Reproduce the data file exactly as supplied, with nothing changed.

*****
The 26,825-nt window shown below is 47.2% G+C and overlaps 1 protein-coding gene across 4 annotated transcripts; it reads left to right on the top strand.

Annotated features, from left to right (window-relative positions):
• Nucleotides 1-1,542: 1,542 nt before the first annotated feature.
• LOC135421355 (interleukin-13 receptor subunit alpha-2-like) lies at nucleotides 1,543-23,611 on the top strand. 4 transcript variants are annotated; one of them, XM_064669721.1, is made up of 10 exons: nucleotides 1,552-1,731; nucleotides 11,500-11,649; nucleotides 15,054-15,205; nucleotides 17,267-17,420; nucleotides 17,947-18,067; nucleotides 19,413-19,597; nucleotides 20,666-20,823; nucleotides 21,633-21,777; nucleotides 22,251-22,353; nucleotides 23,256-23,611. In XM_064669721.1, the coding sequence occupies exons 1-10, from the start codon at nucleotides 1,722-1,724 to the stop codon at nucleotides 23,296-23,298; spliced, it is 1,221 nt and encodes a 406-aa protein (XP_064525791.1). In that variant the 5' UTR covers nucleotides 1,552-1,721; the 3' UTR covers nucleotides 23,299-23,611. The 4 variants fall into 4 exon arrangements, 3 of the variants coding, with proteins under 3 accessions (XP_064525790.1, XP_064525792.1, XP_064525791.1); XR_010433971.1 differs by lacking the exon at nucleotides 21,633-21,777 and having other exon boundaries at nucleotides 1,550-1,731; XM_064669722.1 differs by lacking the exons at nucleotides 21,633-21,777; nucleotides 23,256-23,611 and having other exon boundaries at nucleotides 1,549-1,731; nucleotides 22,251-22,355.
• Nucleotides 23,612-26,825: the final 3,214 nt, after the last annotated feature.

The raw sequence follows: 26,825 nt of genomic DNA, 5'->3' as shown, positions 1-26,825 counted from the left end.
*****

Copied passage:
The 26,825-nt window shown below is 47.2% G+C and overlaps 1 protein-coding gene across 4 annotated transcripts; it reads left to right on the top strand.

Annotated features, from left to right (window-relative positions):
• Nucleotides 1-1,542: 1,542 nt before the first annotated feature.
• LOC135421355 (interleukin-13 receptor subunit alpha-2-like) lies at nucleotides 1,543-23,611 on the top strand. 4 transcript variants are annotated; one of them, XM_064669721.1, is made up of 10 exons: nucleotides 1,552-1,731; nucleotides 11,500-11,649; nucleotides 15,054-15,205; nucleotides 17,267-17,420; nucleotides 17,947-18,067; nucleotides 19,413-19,597; nucleotides 20,666-20,823; nucleotides 21,633-21,777; nucleotides 22,251-22,353; nucleotides 23,256-23,611. In XM_064669721.1, the coding sequence occupies exons 1-10, from the start codon at nucleotides 1,722-1,724 to the stop codon at nucleotides 23,296-23,298; spliced, it is 1,221 nt and encodes a 406-aa protein (XP_064525791.1). In that variant the 5' UTR covers nucleotides 1,552-1,721; the 3' UTR covers nucleotides 23,299-23,611. The 4 variants fall into 4 exon arrangements, 3 of the variants coding, with proteins under 3 accessions (XP_064525790.1, XP_064525792.1, XP_064525791.1); XR_010433971.1 differs by lacking the exon at nucleotides 21,633-21,777 and having other exon boundaries at nucleotides 1,550-1,731; XM_064669722.1 differs by lacking the exons at nucleotides 21,633-21,777; nucleotides 23,256-23,611 and having other exon boundaries at nucleotides 1,549-1,731; nucleotides 22,251-22,355.
• Nucleotides 23,612-26,825: the final 3,214 nt, after the last annotated feature.

The raw sequence follows: 26,825 nt of genomic DNA, 5'->3' as shown, positions 1-26,825 counted from the left end.